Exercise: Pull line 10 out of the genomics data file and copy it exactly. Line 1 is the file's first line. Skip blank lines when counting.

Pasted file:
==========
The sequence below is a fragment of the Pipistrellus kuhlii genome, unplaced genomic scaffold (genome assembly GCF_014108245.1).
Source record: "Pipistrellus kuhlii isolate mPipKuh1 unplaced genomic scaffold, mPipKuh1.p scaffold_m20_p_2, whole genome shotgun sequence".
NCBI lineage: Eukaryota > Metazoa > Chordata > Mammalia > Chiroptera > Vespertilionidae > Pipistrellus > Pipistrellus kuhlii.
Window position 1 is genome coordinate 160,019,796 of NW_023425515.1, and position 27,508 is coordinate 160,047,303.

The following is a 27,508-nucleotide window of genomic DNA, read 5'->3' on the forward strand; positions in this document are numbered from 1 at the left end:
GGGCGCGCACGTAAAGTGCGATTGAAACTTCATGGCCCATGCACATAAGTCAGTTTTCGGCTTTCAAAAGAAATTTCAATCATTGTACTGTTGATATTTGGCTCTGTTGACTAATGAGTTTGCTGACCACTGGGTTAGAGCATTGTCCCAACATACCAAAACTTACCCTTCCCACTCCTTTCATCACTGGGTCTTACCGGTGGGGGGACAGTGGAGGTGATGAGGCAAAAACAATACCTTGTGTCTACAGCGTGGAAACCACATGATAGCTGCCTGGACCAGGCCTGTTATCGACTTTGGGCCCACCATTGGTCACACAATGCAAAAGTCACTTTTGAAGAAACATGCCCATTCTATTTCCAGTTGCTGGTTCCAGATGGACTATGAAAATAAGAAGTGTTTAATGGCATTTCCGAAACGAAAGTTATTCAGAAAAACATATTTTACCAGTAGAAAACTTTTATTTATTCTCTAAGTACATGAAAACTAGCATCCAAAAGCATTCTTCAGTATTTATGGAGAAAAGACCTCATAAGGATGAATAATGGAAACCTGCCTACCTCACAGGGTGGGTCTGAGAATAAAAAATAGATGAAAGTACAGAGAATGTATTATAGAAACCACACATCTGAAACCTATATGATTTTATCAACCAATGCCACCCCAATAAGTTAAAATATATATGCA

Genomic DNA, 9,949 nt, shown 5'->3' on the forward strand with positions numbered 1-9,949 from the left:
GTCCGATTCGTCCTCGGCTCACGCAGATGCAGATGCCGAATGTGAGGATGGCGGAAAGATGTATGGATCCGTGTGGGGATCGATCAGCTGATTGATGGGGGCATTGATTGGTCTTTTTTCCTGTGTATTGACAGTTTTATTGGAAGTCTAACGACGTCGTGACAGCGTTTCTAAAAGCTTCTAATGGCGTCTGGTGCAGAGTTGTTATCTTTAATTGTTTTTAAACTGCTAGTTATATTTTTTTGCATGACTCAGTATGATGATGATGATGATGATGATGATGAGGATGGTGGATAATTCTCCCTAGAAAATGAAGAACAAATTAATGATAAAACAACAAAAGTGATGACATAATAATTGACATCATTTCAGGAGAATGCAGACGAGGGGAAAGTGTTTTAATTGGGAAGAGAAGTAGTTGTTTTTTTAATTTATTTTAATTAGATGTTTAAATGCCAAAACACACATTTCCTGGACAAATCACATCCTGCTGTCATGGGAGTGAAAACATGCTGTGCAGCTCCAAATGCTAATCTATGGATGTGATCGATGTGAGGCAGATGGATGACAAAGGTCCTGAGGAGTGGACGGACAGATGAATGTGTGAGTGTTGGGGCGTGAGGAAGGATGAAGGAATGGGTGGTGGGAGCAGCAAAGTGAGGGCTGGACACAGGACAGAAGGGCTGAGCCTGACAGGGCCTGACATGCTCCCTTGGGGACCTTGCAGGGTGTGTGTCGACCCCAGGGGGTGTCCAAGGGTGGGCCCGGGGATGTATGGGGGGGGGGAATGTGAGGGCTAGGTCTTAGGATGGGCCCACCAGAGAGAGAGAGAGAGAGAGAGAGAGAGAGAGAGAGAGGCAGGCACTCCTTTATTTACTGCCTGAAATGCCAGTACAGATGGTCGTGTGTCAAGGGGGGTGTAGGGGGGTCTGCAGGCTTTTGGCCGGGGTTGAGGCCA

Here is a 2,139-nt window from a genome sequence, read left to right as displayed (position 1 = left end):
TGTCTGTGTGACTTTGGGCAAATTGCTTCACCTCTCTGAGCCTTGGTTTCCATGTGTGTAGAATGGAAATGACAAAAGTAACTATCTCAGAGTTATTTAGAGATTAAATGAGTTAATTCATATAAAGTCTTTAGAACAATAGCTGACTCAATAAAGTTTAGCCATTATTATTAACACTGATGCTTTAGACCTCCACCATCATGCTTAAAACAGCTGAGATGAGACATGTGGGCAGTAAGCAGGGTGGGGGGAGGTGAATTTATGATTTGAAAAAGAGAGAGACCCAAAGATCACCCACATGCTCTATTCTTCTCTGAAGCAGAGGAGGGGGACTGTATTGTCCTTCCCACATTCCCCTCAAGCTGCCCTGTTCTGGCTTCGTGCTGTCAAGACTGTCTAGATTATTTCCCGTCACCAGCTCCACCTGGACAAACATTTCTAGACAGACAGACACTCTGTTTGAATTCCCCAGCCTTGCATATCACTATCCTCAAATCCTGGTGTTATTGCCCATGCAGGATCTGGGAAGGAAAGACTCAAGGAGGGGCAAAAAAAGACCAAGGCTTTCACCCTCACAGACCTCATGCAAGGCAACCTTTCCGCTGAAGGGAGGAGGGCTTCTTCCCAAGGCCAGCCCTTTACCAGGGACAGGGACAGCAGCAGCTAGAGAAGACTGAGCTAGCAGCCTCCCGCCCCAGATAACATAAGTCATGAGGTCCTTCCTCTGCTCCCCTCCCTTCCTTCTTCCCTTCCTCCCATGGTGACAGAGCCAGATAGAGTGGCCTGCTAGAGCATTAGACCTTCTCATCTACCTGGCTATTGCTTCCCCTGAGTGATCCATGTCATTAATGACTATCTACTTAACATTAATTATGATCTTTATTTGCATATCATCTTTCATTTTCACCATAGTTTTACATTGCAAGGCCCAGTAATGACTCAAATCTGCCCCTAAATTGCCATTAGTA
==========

TGTCTGTGTGACTTTGGGCAAATTGCTTCACCTCTCTGAGCCTTGGTTTCCATGTGTGTAGAATGGAAATGACAAAAGTAACTATCTCAGAGTTATTTAGAGATTAAATGAGTTAATTCATATAAAGTCTTTAGAACAATAGCTGACTCAATAAAGTTTAGCCATTATTATTAACACTGATGCTTTAGACCTCCACCATCATGCTTAAAACAGCTGAGATGAGACATGTGGGCAGTAAGCAGGGTGGGGGGAGGTGAATTTATGATTTGAAAAAGAGAGAGACCCAAAGATCACCCACATGCTCTATTCTTCTCTGAAGCAGAGGAGGGGGACTGTATTGTCCTTCCCACATTCCCCTCAAGCTGCCCTGTTCTGGCTTCGTGCTGTCAAGACTGTCTAGATTATTTCCCGTCACCAGCTCCACCTGGACAAACATTTCTAGACAGACAGACACTCTGTTTGAATTCCCCAGCCTTGCATATCACTATCCTCAAATCCTGGTGTTATTGCCCATGCAGGATCTGGGAAGGAAAGACTCAAGGAGGGGCAAAAAAAGACCAAGGCTTTCACCCTCACAGACCTCATGCAAGGCAACCTTTCCGCTGAAGGGAGGAGGGCTTCTTCCCAAGGCCAGCCCTTTACCAGGGACAGGGACAGCAGCAGCTAGAGAAGACTGAGCTAGCAGCCTCCCGCCCCAGATAACATAAGTCATGAGGTCCTTCCTCTGCTCCCCTCCCTTCCTTCTTCCCTTCCTCCCATGGTGACAGAGCCAGATAGAGTGGCCTGCTAGAGCATTAGACCTTCTCATCTACCTGGCTATTGCTTCCCCTGAGTGATCCATGTCATTAATGACTATCTACTTAACATTAATTATGATCTTTATTTGCATATCATCTTTCATTTTCACCATAGTTTTACATTGCAAGGCCCAGTAATGACTCAAATCTGCCCCTAAATTGCCATTAGTA